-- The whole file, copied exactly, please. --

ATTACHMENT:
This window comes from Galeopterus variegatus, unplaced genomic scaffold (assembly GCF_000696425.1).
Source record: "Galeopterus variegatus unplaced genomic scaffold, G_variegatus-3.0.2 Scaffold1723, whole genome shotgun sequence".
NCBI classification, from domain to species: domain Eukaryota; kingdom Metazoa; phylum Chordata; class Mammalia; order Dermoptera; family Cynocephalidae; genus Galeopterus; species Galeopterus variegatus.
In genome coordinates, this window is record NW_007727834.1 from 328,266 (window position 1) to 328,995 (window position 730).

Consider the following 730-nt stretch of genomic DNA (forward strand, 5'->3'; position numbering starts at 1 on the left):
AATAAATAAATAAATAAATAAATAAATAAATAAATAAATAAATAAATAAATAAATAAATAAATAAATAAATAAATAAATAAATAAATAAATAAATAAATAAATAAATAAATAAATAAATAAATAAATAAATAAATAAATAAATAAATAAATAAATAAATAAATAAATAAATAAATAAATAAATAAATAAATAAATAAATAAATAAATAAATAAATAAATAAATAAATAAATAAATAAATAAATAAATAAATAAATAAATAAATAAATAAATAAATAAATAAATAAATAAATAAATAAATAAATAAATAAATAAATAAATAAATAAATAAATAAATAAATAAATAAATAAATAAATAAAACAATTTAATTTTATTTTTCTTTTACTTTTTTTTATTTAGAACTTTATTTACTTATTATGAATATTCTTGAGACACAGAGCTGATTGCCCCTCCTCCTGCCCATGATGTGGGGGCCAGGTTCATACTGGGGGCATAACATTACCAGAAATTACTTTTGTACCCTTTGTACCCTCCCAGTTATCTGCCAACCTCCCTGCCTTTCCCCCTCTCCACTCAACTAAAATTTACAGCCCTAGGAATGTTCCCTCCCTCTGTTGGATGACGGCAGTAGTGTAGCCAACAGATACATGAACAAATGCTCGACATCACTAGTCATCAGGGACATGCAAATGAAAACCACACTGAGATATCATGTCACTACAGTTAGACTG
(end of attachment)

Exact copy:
This window comes from Galeopterus variegatus, unplaced genomic scaffold (assembly GCF_000696425.1).
Source record: "Galeopterus variegatus unplaced genomic scaffold, G_variegatus-3.0.2 Scaffold1723, whole genome shotgun sequence".
NCBI classification, from domain to species: domain Eukaryota; kingdom Metazoa; phylum Chordata; class Mammalia; order Dermoptera; family Cynocephalidae; genus Galeopterus; species Galeopterus variegatus.
In genome coordinates, this window is record NW_007727834.1 from 328,266 (window position 1) to 328,995 (window position 730).

Consider the following 730-nt stretch of genomic DNA (forward strand, 5'->3'; position numbering starts at 1 on the left):
AATAAATAAATAAATAAATAAATAAATAAATAAATAAATAAATAAATAAATAAATAAATAAATAAATAAATAAATAAATAAATAAATAAATAAATAAATAAATAAATAAATAAATAAATAAATAAATAAATAAATAAATAAATAAATAAATAAATAAATAAATAAATAAATAAATAAATAAATAAATAAATAAATAAATAAATAAATAAATAAATAAATAAATAAATAAATAAATAAATAAATAAATAAATAAATAAATAAATAAATAAATAAATAAATAAATAAATAAATAAATAAATAAATAAATAAATAAATAAATAAATAAATAAATAAATAAATAAATAAATAAATAAATAAAACAATTTAATTTTATTTTTCTTTTACTTTTTTTTATTTAGAACTTTATTTACTTATTATGAATATTCTTGAGACACAGAGCTGATTGCCCCTCCTCCTGCCCATGATGTGGGGGCCAGGTTCATACTGGGGGCATAACATTACCAGAAATTACTTTTGTACCCTTTGTACCCTCCCAGTTATCTGCCAACCTCCCTGCCTTTCCCCCTCTCCACTCAACTAAAATTTACAGCCCTAGGAATGTTCCCTCCCTCTGTTGGATGACGGCAGTAGTGTAGCCAACAGATACATGAACAAATGCTCGACATCACTAGTCATCAGGGACATGCAAATGAAAACCACACTGAGATATCATGTCACTACAGTTAGACTG